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UK Scientists Develop New Game to Improve Concentration

UK Scientists Develop New Game to Improve Concentration

Wednesday, 23 January, 2019 - 06:30
The augmented reality mobile game Pokémon Go by Nintendo is shown on a smartphone screen in this photo taken in Palm Springs, California, July 11, 2016. Sam Mircovich/Reuters
Cairo - Hazem Badr
Researchers at Cambridge University's clinical neuropsychology institute announced that they successfully tested a new electronic game dubbed "Decoder" aimed at improving concentration.

The team of researchers sought to address this problem through an electronic game that has become available on smartphones. In a study published Tuesday in the Frontiers in Behavioral Neuroscience magazine, scientists wrote that practicing in the new game for eight hours within one month improves attention and concentration, as it stimulates the brain's frontal lobe.

For the study, they recruited 75 young people who were divided into three groups: one group played Decoder, another played Bingo and the third group received no game.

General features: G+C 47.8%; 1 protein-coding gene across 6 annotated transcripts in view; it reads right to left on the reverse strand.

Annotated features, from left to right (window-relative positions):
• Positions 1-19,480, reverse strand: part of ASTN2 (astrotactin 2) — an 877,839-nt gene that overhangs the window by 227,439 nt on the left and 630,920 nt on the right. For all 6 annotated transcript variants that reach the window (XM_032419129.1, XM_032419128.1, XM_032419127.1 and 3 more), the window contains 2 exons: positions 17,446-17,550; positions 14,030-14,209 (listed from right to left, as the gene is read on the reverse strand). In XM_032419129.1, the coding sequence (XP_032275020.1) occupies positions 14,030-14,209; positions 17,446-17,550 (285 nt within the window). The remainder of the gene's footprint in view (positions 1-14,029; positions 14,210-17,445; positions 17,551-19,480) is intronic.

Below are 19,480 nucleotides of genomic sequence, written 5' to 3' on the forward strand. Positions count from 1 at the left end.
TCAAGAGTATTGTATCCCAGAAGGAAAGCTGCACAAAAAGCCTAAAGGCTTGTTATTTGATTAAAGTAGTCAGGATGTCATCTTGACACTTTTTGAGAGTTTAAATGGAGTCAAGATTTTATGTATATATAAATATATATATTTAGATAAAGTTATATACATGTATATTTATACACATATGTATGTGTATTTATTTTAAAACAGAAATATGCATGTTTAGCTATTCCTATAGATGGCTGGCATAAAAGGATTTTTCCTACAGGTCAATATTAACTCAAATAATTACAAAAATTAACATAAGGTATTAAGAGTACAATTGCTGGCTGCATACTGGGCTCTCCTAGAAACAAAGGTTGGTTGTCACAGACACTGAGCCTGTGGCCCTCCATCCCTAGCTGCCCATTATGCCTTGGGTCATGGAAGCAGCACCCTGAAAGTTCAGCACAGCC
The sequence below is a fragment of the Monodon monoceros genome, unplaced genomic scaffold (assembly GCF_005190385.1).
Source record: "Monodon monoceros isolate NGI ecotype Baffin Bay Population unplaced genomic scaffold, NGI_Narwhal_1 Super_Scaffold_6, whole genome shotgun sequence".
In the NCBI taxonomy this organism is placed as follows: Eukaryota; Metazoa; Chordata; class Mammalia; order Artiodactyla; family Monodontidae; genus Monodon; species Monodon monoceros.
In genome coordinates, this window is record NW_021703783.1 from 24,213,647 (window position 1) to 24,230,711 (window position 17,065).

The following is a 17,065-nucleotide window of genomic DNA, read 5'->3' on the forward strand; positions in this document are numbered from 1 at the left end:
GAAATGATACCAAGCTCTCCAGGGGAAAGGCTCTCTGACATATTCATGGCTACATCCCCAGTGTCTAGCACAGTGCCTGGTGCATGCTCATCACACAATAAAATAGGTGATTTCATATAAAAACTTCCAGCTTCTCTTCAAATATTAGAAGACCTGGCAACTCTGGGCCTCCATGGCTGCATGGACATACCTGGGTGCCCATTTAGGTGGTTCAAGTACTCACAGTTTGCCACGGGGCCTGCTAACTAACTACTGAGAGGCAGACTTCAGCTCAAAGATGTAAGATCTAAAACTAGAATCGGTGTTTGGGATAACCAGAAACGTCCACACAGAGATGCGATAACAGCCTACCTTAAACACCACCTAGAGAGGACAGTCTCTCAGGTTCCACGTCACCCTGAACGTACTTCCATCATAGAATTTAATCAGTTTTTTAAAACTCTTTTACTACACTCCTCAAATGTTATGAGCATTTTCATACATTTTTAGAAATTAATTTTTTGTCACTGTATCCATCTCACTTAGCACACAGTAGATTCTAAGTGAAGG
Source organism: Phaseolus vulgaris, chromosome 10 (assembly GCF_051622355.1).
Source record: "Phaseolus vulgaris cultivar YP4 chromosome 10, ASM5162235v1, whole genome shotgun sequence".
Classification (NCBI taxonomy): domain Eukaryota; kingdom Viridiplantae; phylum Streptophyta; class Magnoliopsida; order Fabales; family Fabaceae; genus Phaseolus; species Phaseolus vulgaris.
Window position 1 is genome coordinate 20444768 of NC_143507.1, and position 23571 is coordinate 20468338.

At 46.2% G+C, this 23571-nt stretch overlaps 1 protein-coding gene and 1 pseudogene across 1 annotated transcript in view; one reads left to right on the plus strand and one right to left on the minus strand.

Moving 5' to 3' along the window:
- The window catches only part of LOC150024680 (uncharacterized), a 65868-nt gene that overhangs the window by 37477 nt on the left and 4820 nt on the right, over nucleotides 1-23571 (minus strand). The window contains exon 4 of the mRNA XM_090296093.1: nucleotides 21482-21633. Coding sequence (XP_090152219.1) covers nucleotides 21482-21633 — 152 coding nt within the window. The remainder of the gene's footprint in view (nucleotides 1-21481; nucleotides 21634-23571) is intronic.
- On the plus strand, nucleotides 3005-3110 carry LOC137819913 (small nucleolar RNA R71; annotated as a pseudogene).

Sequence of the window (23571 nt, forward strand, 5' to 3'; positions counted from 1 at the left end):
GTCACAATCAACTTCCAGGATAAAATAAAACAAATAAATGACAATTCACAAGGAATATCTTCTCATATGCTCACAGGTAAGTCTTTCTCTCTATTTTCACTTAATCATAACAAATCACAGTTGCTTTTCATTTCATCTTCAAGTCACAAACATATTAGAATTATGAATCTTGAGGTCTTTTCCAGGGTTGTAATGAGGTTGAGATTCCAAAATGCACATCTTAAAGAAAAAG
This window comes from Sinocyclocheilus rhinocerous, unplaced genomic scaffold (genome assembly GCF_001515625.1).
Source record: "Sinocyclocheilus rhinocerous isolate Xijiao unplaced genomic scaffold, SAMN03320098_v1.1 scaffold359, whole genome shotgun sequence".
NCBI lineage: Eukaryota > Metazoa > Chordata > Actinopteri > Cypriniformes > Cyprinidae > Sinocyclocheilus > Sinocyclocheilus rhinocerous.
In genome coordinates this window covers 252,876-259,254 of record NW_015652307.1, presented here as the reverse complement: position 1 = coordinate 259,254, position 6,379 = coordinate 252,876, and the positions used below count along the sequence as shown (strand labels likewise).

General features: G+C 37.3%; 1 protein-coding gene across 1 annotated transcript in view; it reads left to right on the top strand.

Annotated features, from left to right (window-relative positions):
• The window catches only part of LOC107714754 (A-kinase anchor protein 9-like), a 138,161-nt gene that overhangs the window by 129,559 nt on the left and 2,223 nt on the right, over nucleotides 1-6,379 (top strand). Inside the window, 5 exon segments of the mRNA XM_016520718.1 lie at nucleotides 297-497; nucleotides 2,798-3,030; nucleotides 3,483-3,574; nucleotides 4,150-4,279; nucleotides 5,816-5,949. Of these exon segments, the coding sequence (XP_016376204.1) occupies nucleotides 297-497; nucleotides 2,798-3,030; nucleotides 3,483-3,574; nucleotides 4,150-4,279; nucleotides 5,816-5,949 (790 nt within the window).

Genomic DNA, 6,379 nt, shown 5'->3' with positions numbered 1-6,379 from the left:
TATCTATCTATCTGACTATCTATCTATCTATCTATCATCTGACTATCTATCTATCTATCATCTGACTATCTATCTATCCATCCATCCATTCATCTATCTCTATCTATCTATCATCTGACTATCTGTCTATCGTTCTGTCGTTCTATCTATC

The participants were then tested at the beginning of the month and after its end with the Rapid Visual Information Processing (RVP) test, to measure their attention and concentration. The results showed that the adults who played Decoder showed an improvement in attention compared to those who played Bingo and the group that didn’t play any games. In fact, the performance divergence was significant, and comparable to the effects of stimulants such as Nicotine and Ritalin, used to treat attention deficit hyperactivity disorder (ADHD).

During the game, users saw an inaccurate order of numbers, and were asked to click on the screen when detecting a combination that helps promoting the "flow", for example (2 - 4 - 6, 3 - 5 - 7, 4 - 6 – 8).

"Decoder should help healthy people improve their ability to concentrate and avoid some attention problems. The game is also beneficial for patients who have impairments in attention, including those with ADHD or traumatic brain injury. We plan to start a study with traumatic brain injury patients this year," the study’s lead author, Dr. George Savulich, said in a report published on the university's website.

"Many brain training apps on the market are not supported by rigorous scientific evidence. However, our game was based on scientific study and that what characterizes it," he added.

The game has now been licensed through Cambridge Enterprise, the technology transfer arm of the University of Cambridge, to app developer Peak, who specialize in evidence-based 'brain training' apps.

Peak has developed a version for Apple devices and released the app on Tuesday as part of the Peak Brain Training app. This app is available for free on App Store and the company plans to make a version available for Android devices later this year.

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